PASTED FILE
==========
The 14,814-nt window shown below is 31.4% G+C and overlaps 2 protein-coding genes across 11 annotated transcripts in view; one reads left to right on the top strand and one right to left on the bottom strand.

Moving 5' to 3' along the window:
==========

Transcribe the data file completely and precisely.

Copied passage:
The 14,814-nt window shown below is 31.4% G+C and overlaps 2 protein-coding genes across 11 annotated transcripts in view; one reads left to right on the top strand and one right to left on the bottom strand.

Moving 5' to 3' along the window: